Addicted to Social Media?
While social networking is a great way to keep in touch with friends, family members and colleagues, it also comes with drawbacks. According to an article in The Nation's Health, a publication by the American Public Health Association, young people, particularly young women and teen girls who frequently use social media, are at highest risk for depression.
Women are the most common users of social media networks, including Facebook, Instagram, Pinterest and others, reports Sprout Social. But women are also twice as likely to suffer from depression than men, which makes this new research timely and thought-provoking.
A study by the University of Pittsburgh School of Medicine says depression from social media could develop from:
- Seeing your peers posting idealized representations of themselves, fostering feelings of jealousy and low self-confidence
- Engaging in meaningless social media activities that produce feelings of wasted time and guilt
- An emerging internet addiction
- Cyberbullying or other negative interactions
Social media also can contribute to depression by increasing feelings of isolation and decreasing face-to-face interactions.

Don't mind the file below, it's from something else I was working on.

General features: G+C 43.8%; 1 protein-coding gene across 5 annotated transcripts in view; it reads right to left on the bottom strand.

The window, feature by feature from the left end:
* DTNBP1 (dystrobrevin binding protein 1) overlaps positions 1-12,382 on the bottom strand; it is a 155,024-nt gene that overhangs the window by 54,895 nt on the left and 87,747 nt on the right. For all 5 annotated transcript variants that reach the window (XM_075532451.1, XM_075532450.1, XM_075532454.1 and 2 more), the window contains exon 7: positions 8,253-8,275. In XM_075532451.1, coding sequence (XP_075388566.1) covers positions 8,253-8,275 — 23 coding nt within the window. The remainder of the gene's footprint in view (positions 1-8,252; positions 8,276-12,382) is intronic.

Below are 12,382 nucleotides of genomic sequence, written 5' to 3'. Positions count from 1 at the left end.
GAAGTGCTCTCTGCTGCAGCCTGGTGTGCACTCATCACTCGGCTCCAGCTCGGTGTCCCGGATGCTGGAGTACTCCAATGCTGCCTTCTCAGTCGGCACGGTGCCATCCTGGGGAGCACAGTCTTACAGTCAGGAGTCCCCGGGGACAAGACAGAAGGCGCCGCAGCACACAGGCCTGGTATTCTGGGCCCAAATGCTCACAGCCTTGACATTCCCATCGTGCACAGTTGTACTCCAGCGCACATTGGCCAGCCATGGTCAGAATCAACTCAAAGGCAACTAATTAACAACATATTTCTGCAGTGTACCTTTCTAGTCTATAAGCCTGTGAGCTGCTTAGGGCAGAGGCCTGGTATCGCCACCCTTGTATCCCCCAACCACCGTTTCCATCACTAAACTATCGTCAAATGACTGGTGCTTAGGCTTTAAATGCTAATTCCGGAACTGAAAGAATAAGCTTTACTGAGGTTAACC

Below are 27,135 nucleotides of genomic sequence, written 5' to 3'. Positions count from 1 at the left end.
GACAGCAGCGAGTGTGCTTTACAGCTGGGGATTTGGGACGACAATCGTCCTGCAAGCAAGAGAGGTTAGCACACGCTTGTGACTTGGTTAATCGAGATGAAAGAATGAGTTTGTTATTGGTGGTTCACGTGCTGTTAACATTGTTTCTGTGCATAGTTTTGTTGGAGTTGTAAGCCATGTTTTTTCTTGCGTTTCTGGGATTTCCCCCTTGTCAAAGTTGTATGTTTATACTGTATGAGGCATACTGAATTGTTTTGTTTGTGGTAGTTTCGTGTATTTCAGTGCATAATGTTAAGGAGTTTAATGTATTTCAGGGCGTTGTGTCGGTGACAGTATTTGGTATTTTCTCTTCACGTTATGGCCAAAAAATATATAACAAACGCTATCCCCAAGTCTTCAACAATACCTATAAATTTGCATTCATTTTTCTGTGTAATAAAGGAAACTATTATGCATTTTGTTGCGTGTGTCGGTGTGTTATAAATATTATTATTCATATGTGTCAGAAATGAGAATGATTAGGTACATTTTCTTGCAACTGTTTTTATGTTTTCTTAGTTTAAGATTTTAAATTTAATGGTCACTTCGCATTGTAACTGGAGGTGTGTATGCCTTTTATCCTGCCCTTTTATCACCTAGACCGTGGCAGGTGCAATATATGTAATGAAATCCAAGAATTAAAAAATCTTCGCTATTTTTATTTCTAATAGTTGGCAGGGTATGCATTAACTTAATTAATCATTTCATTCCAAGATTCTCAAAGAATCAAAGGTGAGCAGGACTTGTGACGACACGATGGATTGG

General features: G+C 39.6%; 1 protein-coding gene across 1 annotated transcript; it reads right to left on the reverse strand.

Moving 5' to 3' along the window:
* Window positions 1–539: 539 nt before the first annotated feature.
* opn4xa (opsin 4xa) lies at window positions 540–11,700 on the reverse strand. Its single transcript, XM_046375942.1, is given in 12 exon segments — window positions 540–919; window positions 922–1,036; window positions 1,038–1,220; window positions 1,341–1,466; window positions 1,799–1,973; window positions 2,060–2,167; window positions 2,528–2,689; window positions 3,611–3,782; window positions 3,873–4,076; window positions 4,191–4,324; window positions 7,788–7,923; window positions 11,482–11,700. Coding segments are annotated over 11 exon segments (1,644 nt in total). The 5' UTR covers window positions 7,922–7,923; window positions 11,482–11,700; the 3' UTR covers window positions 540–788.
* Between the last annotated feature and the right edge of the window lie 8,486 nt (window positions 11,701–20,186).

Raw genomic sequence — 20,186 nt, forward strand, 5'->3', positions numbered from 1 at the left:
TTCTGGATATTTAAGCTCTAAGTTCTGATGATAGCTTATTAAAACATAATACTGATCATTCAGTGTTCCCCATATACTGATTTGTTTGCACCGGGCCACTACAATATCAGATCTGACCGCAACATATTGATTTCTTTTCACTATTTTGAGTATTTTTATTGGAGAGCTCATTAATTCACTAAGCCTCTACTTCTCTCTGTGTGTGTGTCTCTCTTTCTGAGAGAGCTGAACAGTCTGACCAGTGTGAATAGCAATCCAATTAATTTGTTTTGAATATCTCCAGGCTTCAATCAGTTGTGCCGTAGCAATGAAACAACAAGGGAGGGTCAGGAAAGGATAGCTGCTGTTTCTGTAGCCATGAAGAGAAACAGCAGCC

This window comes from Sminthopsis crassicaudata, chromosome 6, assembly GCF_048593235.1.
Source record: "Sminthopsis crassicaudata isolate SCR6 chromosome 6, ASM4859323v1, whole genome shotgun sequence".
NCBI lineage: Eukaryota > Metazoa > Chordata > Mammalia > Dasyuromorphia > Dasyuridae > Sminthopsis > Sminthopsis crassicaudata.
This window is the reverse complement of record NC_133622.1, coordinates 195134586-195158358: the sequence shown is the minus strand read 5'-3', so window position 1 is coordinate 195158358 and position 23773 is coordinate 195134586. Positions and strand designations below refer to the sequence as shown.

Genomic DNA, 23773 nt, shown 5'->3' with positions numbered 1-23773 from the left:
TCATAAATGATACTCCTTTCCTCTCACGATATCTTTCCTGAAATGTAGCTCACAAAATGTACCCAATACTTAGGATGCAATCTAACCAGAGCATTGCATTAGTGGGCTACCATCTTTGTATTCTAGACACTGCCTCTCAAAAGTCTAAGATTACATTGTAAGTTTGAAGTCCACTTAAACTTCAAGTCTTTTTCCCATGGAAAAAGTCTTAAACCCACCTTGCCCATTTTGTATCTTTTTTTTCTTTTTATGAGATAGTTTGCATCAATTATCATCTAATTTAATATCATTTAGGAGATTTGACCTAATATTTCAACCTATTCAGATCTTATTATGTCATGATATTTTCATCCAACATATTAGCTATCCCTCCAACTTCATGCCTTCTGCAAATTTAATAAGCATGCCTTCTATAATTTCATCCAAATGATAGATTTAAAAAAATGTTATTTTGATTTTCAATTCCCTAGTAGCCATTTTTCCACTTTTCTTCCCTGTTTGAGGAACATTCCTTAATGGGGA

Smiling Depression: Things Aren't Always What They Seem
Women are also at higher risk for "smiling depression," a form of depression in which the woman doesn't look or act like she's depressed.
"Unfortunately, due to social stigmas surrounding depression and mental illness, many people suffer in silence," said Joseph Niezer, MD, a Franciscan Physician Network psychiatrist in Indianapolis. "Women with smiling depression mask their inner struggles with happy pictures of themselves on social media and forced smiles at parties. That's what makes this form of depression so dangerous - family members and friends are often completely unaware."
Know the Symptoms of Depression
Whether you are concerned that you or a loved one could be struggling with depression, it's important to know the signs, which can include:
- Withdrawing from social interactions (canceling engagements, not answering calls, etc.)
- Having trouble focusing on tasks
- A change in sleeping or eating habits
- Irritability or sudden mood changes
- Sudden changes in weight
If you're experiencing symptoms of depression, you are not alone. Ask your primary care physician for a referral, or ask a trusted friend or family member if he or she has experience with helpful providers. According to the National Alliance on Mental Health, successfully treating depression may require therapy, medication, real-life social support (not including social media), involvement in hobbies or social activities, exercise and a healthier diet.